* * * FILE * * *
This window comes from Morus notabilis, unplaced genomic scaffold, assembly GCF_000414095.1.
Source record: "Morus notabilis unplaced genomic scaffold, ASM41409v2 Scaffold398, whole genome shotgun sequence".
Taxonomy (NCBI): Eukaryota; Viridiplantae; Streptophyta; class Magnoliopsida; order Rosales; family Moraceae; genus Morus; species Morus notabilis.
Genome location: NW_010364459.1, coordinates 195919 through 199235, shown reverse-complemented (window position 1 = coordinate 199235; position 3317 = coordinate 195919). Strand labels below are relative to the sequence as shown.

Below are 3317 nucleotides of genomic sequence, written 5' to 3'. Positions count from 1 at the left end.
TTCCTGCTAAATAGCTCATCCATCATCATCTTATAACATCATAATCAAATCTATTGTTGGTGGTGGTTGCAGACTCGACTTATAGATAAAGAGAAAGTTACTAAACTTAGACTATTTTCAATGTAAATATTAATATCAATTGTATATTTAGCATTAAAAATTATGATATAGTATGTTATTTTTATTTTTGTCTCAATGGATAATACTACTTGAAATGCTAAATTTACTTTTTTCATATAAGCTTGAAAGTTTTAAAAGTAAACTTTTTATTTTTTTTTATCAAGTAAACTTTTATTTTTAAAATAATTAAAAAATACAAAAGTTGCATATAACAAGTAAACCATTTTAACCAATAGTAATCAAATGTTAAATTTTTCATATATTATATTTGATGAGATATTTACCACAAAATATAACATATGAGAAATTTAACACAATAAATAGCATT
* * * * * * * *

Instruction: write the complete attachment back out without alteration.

This window comes from Morus notabilis, unplaced genomic scaffold, assembly GCF_000414095.1.
Source record: "Morus notabilis unplaced genomic scaffold, ASM41409v2 Scaffold398, whole genome shotgun sequence".
Taxonomy (NCBI): Eukaryota; Viridiplantae; Streptophyta; class Magnoliopsida; order Rosales; family Moraceae; genus Morus; species Morus notabilis.
Genome location: NW_010364459.1, coordinates 195919 through 199235, shown reverse-complemented (window position 1 = coordinate 199235; position 3317 = coordinate 195919). Strand labels below are relative to the sequence as shown.

Below are 3317 nucleotides of genomic sequence, written 5' to 3'. Positions count from 1 at the left end.
TTCCTGCTAAATAGCTCATCCATCATCATCTTATAACATCATAATCAAATCTATTGTTGGTGGTGGTTGCAGACTCGACTTATAGATAAAGAGAAAGTTACTAAACTTAGACTATTTTCAATGTAAATATTAATATCAATTGTATATTTAGCATTAAAAATTATGATATAGTATGTTATTTTTATTTTTGTCTCAATGGATAATACTACTTGAAATGCTAAATTTACTTTTTTCATATAAGCTTGAAAGTTTTAAAAGTAAACTTTTTATTTTTTTTTATCAAGTAAACTTTTATTTTTAAAATAATTAAAAAATACAAAAGTTGCATATAACAAGTAAACCATTTTAACCAATAGTAATCAAATGTTAAATTTTTCATATATTATATTTGATGAGATATTTACCACAAAATATAACATATGAGAAATTTAACACAATAAATAGCATT